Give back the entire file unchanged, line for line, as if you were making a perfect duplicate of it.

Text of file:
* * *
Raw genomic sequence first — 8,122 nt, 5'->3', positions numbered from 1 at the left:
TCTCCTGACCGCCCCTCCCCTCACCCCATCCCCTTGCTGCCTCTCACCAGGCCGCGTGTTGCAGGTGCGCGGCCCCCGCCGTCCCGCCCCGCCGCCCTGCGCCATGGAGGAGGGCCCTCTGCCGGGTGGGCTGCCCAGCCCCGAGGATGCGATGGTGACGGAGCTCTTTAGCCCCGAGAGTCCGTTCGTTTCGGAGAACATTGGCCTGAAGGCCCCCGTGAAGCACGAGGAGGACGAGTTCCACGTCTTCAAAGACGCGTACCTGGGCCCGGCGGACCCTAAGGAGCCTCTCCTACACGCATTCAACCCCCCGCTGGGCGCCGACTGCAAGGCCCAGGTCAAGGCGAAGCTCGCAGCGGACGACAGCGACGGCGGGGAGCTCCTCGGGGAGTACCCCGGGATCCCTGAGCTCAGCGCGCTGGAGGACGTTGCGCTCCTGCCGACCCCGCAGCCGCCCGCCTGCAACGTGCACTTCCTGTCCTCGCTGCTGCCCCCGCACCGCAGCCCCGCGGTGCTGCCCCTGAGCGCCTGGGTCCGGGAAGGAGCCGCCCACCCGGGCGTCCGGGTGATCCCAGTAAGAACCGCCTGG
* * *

Raw genomic sequence first — 8,122 nt, 5'->3', positions numbered from 1 at the left:
TCTCCTGACCGCCCCTCCCCTCACCCCATCCCCTTGCTGCCTCTCACCAGGCCGCGTGTTGCAGGTGCGCGGCCCCCGCCGTCCCGCCCCGCCGCCCTGCGCCATGGAGGAGGGCCCTCTGCCGGGTGGGCTGCCCAGCCCCGAGGATGCGATGGTGACGGAGCTCTTTAGCCCCGAGAGTCCGTTCGTTTCGGAGAACATTGGCCTGAAGGCCCCCGTGAAGCACGAGGAGGACGAGTTCCACGTCTTCAAAGACGCGTACCTGGGCCCGGCGGACCCTAAGGAGCCTCTCCTACACGCATTCAACCCCCCGCTGGGCGCCGACTGCAAGGCCCAGGTCAAGGCGAAGCTCGCAGCGGACGACAGCGACGGCGGGGAGCTCCTCGGGGAGTACCCCGGGATCCCTGAGCTCAGCGCGCTGGAGGACGTTGCGCTCCTGCCGACCCCGCAGCCGCCCGCCTGCAACGTGCACTTCCTGTCCTCGCTGCTGCCCCCGCACCGCAGCCCCGCGGTGCTGCCCCTGAGCGCCTGGGTCCGGGAAGGAGCCGCCCACCCGGGCGTCCGGGTGATCCCAGTAAGAACCGCCTGG